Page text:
He stepped away from the podium, moved closer to the crowd, raised
his arms as if to lure us into a hug. “None of us is perfect,” he said. “God
has every right to punish us. But He looks down on us in this little ball-
room, on this little planet, and He still says, ‘I love you.’”
The preacher invited us to come to the edge of the stage, where a half-
dozen volunteers were lining up to receive us and lead our prayers for
Jesus to enter our hearts so that we might be saved. Jackie stood among
them, dressed in an ACN shirt and jeans, her hands pressed together.
I went near to hear as she talked with a woman, but it was too noisy.
The band played a gentle song, and on the other side of the stage a man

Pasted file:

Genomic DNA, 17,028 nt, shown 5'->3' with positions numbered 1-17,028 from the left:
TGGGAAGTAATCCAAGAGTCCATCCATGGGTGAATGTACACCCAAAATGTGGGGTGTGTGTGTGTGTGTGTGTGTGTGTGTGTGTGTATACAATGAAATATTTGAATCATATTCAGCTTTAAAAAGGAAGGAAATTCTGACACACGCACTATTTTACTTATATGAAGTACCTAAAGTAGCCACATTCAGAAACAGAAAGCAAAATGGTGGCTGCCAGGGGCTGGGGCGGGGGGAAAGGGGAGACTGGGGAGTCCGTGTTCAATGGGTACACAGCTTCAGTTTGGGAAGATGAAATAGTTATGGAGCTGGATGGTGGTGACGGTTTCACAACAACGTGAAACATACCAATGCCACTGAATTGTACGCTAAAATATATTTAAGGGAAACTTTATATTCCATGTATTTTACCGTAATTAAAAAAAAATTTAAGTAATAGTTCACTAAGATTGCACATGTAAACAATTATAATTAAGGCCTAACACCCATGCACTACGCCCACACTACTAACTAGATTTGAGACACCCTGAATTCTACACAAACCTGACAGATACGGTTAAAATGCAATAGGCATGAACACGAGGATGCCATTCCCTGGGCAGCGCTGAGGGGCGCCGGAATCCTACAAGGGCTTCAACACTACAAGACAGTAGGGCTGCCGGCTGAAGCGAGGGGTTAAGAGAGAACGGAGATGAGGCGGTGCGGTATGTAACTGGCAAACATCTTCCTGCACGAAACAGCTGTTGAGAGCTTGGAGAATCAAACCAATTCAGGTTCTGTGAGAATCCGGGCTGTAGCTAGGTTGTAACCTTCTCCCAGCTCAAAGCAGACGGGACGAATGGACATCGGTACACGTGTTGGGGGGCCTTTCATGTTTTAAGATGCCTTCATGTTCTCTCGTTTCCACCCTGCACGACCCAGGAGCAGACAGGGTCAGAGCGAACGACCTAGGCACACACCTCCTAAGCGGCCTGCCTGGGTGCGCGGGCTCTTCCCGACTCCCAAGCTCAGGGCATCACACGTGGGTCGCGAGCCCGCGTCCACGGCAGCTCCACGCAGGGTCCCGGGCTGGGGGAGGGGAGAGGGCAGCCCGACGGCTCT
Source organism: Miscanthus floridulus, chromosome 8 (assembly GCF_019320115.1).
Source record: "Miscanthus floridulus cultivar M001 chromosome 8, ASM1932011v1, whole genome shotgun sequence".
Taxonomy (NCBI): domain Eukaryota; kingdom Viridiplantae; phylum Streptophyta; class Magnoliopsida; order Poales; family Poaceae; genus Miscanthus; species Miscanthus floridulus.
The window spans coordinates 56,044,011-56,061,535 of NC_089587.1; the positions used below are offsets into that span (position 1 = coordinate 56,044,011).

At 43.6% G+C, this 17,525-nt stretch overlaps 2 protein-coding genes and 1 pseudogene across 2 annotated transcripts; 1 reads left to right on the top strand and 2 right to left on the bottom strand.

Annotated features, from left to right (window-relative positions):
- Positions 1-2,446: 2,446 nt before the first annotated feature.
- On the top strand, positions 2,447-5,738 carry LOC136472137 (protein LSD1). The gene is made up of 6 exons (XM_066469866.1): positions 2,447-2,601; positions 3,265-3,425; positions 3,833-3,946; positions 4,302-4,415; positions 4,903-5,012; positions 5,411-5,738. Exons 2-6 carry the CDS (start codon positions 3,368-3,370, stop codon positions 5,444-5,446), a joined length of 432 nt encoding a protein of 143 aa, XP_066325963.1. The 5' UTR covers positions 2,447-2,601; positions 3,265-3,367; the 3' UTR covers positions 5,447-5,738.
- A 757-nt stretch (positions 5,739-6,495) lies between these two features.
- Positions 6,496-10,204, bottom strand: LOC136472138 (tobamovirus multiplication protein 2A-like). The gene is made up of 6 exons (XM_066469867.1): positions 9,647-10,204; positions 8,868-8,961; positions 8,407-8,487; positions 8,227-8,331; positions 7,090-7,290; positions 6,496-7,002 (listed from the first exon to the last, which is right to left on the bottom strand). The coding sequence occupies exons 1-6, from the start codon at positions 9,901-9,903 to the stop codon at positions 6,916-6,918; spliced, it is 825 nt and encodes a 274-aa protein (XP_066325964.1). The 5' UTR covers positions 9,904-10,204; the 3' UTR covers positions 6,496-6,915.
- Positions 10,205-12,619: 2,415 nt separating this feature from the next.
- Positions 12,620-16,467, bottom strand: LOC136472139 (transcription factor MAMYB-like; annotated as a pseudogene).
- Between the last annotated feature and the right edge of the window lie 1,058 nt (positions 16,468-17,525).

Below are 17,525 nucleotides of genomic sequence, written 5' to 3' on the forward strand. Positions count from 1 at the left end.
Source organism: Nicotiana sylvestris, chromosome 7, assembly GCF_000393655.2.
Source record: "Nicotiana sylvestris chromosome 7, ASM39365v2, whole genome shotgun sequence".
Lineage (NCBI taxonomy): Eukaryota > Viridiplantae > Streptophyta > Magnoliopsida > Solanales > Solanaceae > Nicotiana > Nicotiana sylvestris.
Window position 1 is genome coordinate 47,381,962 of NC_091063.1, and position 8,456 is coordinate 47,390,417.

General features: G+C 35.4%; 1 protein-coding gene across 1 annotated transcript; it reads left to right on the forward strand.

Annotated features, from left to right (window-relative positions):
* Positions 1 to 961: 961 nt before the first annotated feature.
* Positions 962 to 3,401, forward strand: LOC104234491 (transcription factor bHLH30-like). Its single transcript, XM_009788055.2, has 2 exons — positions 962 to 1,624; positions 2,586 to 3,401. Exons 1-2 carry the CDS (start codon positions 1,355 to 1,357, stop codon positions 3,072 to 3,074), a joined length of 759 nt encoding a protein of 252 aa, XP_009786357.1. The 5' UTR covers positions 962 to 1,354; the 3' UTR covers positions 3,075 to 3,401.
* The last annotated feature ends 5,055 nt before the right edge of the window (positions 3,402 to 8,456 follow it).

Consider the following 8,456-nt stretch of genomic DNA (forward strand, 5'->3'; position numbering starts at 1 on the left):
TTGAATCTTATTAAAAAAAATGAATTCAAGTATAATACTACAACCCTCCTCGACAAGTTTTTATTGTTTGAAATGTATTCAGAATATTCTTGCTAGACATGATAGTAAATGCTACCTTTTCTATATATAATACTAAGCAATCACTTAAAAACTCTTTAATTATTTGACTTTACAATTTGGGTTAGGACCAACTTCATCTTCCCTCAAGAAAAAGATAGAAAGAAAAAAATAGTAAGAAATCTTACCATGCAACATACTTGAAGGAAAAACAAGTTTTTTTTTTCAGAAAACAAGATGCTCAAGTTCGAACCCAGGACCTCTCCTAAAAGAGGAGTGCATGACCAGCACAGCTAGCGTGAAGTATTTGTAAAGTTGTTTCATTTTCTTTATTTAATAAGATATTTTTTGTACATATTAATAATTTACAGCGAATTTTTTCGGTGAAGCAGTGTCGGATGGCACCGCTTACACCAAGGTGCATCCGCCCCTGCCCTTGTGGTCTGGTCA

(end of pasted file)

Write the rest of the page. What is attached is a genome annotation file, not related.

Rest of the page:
shouted in tongues. Jackie took the woman’s hands in hers and listened
as the woman whispered in her ear; then they closed their eyes and
prayed as a crew of hotel workers made their way toward the front of
the ballroom, stacking chairs as they went along, piling them onto carts
that were filled up and wheeled away, and by and by the room emptied,
and someone dimmed the lights, as if nothing had ever happened there.
Some of the names in this essay have been changed.
Joe Miller is the author of Cross-X, winner of the William
Rockhill Nelson Award and the Harry Chapin Media Award in
2007. His essays and short fiction have appeared in Salon, New
Letters, Pleiades and Decomp. He’s an assistant professor of writing at Columbus State University in Georgia.